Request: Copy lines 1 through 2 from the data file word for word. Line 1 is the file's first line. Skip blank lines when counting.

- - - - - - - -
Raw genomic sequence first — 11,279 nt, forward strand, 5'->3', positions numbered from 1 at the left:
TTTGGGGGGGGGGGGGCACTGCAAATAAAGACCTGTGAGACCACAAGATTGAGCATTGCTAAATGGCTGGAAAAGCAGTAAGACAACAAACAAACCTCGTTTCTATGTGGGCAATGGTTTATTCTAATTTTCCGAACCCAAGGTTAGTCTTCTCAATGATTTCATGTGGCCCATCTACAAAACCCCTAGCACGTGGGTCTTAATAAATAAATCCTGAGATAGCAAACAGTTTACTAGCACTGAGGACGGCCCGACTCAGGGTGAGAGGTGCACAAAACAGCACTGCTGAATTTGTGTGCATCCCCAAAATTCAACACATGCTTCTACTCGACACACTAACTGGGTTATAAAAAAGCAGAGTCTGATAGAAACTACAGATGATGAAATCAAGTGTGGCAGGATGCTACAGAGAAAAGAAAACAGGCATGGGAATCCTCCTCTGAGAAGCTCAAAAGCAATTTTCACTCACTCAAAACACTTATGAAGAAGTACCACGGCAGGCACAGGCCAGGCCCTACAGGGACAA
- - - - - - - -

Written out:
Raw genomic sequence first — 11,279 nt, forward strand, 5'->3', positions numbered from 1 at the left:
TTTGGGGGGGGGGGGGCACTGCAAATAAAGACCTGTGAGACCACAAGATTGAGCATTGCTAAATGGCTGGAAAAGCAGTAAGACAACAAACAAACCTCGTTTCTATGTGGGCAATGGTTTATTCTAATTTTCCGAACCCAAGGTTAGTCTTCTCAATGATTTCATGTGGCCCATCTACAAAACCCCTAGCACGTGGGTCTTAATAAATAAATCCTGAGATAGCAAACAGTTTACTAGCACTGAGGACGGCCCGACTCAGGGTGAGAGGTGCACAAAACAGCACTGCTGAATTTGTGTGCATCCCCAAAATTCAACACATGCTTCTACTCGACACACTAACTGGGTTATAAAAAAGCAGAGTCTGATAGAAACTACAGATGATGAAATCAAGTGTGGCAGGATGCTACAGAGAAAAGAAAACAGGCATGGGAATCCTCCTCTGAGAAGCTCAAAAGCAATTTTCACTCACTCAAAACACTTATGAAGAAGTACCACGGCAGGCACAGGCCAGGCCCTACAGGGACAA